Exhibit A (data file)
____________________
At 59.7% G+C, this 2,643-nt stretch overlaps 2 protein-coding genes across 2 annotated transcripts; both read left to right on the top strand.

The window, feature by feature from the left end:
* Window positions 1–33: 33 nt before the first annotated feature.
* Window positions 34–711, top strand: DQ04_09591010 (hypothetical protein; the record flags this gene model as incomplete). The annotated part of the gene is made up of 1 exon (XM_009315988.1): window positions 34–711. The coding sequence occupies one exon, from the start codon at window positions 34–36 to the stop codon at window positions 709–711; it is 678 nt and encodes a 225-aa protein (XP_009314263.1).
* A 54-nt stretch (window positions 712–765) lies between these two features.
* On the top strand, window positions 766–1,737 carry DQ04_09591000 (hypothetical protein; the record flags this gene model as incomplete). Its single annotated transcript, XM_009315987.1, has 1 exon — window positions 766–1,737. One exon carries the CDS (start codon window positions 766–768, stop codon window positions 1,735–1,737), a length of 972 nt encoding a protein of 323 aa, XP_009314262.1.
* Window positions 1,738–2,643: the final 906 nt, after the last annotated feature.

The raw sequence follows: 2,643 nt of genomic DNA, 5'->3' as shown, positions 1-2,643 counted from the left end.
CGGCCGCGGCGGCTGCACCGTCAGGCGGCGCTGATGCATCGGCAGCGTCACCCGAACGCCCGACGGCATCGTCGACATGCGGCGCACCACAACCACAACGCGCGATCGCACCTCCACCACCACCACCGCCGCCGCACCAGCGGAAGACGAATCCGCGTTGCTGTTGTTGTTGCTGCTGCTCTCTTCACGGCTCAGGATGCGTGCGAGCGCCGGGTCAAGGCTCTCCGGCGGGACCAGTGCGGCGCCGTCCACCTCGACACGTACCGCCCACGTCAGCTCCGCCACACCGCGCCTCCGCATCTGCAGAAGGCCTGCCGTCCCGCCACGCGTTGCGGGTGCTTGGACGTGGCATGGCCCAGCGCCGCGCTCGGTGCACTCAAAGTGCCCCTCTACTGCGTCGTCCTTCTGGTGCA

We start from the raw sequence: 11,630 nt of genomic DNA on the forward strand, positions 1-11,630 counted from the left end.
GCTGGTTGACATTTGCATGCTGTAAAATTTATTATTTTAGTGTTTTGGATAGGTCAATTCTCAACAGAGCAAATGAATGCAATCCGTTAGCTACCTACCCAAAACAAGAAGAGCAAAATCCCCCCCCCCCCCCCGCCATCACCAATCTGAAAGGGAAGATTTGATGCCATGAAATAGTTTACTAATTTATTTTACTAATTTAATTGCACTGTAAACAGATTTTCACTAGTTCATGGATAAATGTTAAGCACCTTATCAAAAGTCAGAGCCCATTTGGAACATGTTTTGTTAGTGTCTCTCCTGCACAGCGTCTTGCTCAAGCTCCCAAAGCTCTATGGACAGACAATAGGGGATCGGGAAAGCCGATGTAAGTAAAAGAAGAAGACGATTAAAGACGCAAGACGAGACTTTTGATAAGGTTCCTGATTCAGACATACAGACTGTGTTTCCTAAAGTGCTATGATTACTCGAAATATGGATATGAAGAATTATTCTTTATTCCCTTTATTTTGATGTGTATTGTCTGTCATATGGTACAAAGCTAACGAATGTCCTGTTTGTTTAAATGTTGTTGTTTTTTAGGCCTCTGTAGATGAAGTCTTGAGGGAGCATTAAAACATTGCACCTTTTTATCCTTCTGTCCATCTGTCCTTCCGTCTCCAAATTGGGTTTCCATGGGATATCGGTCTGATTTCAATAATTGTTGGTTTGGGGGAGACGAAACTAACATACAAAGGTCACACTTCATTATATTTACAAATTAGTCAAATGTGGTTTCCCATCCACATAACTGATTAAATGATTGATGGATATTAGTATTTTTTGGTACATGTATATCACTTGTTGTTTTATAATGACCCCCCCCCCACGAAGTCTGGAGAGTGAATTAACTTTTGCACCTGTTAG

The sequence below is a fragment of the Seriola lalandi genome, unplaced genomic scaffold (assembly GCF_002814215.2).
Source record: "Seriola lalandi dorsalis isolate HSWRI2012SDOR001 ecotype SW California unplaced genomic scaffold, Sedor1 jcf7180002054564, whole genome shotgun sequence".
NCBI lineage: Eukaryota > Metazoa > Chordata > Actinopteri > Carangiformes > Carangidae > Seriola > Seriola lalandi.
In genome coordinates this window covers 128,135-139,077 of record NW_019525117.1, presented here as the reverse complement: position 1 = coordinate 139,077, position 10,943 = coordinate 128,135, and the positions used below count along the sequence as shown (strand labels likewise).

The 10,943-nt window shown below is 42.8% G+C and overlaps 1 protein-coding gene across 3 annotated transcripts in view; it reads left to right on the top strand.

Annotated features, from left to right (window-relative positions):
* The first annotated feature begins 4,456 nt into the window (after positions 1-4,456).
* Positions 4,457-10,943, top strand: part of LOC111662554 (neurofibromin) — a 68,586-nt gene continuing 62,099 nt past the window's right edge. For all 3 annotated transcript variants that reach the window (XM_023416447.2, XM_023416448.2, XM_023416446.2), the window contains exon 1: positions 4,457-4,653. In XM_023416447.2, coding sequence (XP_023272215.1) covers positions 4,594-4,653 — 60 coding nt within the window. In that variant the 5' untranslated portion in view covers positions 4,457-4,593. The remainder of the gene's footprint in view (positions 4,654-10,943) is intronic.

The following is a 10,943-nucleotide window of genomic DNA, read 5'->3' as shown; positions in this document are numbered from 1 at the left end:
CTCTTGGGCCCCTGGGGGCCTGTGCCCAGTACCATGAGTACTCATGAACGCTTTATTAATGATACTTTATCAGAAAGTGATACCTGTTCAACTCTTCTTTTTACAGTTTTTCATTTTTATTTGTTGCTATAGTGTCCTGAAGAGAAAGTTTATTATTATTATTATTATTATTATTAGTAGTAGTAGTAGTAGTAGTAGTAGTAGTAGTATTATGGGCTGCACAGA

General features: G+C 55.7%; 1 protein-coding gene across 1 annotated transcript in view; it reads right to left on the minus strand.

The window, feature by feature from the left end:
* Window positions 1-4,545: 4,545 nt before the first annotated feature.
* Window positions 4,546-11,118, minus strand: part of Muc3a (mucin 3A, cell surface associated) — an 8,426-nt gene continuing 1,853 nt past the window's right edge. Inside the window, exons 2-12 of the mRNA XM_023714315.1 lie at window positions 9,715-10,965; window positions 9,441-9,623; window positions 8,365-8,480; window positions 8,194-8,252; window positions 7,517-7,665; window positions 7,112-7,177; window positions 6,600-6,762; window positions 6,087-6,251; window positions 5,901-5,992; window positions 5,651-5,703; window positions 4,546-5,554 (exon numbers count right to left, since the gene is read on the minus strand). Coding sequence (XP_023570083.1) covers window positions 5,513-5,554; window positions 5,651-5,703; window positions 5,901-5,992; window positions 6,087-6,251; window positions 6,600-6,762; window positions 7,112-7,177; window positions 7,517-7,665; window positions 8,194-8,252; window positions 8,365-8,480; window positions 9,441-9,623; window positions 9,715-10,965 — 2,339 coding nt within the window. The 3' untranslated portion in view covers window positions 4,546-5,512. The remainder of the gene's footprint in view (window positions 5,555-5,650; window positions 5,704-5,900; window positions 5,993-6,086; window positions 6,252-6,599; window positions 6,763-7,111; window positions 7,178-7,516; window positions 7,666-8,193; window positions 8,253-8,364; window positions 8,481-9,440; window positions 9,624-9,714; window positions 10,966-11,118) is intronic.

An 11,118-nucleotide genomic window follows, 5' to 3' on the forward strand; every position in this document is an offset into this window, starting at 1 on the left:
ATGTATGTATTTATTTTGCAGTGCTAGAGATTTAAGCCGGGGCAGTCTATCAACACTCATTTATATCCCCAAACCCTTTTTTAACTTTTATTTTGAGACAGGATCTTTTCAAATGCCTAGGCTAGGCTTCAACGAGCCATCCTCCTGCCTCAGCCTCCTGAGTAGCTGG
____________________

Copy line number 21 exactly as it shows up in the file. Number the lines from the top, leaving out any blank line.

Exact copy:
CTCTTGGGCCCCTGGGGGCCTGTGCCCAGTACCATGAGTACTCATGAACGCTTTATTAATGATACTTTATCAGAAAGTGATACCTGTTCAACTCTTCTTTTTACAGTTTTTCATTTTTATTTGTTGCTATAGTGTCCTGAAGAGAAAGTTTATTATTATTATTATTATTATTATTAGTAGTAGTAGTAGTAGTAGTAGTAGTAGTAGTATTATGGGCTGCACAGA